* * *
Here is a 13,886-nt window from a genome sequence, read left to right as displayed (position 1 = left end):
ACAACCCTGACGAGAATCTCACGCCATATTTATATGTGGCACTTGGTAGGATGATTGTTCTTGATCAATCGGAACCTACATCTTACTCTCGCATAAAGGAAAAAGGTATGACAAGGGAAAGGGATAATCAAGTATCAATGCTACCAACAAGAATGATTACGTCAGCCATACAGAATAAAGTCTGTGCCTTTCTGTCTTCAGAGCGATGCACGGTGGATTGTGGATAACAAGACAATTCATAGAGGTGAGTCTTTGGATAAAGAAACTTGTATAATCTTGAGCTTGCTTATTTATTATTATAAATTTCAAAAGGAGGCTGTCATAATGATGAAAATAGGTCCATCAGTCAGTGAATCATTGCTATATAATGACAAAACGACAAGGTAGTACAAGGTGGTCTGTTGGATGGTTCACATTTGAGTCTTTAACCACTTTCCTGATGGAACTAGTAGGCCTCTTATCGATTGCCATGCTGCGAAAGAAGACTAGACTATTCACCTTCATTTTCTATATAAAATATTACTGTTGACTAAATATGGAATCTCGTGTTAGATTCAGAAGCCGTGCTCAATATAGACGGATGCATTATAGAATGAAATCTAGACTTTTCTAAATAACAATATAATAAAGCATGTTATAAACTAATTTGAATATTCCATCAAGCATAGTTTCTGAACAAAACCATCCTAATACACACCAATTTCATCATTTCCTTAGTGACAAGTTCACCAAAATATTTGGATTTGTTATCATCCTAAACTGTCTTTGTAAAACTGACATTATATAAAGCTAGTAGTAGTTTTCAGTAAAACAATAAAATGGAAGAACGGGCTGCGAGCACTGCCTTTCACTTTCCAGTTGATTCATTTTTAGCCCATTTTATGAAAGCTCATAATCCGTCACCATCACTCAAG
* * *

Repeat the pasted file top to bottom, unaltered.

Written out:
Here is a 13,886-nt window from a genome sequence, read left to right as displayed (position 1 = left end):
ACAACCCTGACGAGAATCTCACGCCATATTTATATGTGGCACTTGGTAGGATGATTGTTCTTGATCAATCGGAACCTACATCTTACTCTCGCATAAAGGAAAAAGGTATGACAAGGGAAAGGGATAATCAAGTATCAATGCTACCAACAAGAATGATTACGTCAGCCATACAGAATAAAGTCTGTGCCTTTCTGTCTTCAGAGCGATGCACGGTGGATTGTGGATAACAAGACAATTCATAGAGGTGAGTCTTTGGATAAAGAAACTTGTATAATCTTGAGCTTGCTTATTTATTATTATAAATTTCAAAAGGAGGCTGTCATAATGATGAAAATAGGTCCATCAGTCAGTGAATCATTGCTATATAATGACAAAACGACAAGGTAGTACAAGGTGGTCTGTTGGATGGTTCACATTTGAGTCTTTAACCACTTTCCTGATGGAACTAGTAGGCCTCTTATCGATTGCCATGCTGCGAAAGAAGACTAGACTATTCACCTTCATTTTCTATATAAAATATTACTGTTGACTAAATATGGAATCTCGTGTTAGATTCAGAAGCCGTGCTCAATATAGACGGATGCATTATAGAATGAAATCTAGACTTTTCTAAATAACAATATAATAAAGCATGTTATAAACTAATTTGAATATTCCATCAAGCATAGTTTCTGAACAAAACCATCCTAATACACACCAATTTCATCATTTCCTTAGTGACAAGTTCACCAAAATATTTGGATTTGTTATCATCCTAAACTGTCTTTGTAAAACTGACATTATATAAAGCTAGTAGTAGTTTTCAGTAAAACAATAAAATGGAAGAACGGGCTGCGAGCACTGCCTTTCACTTTCCAGTTGATTCATTTTTAGCCCATTTTATGAAAGCTCATAATCCGTCACCATCACTCAAG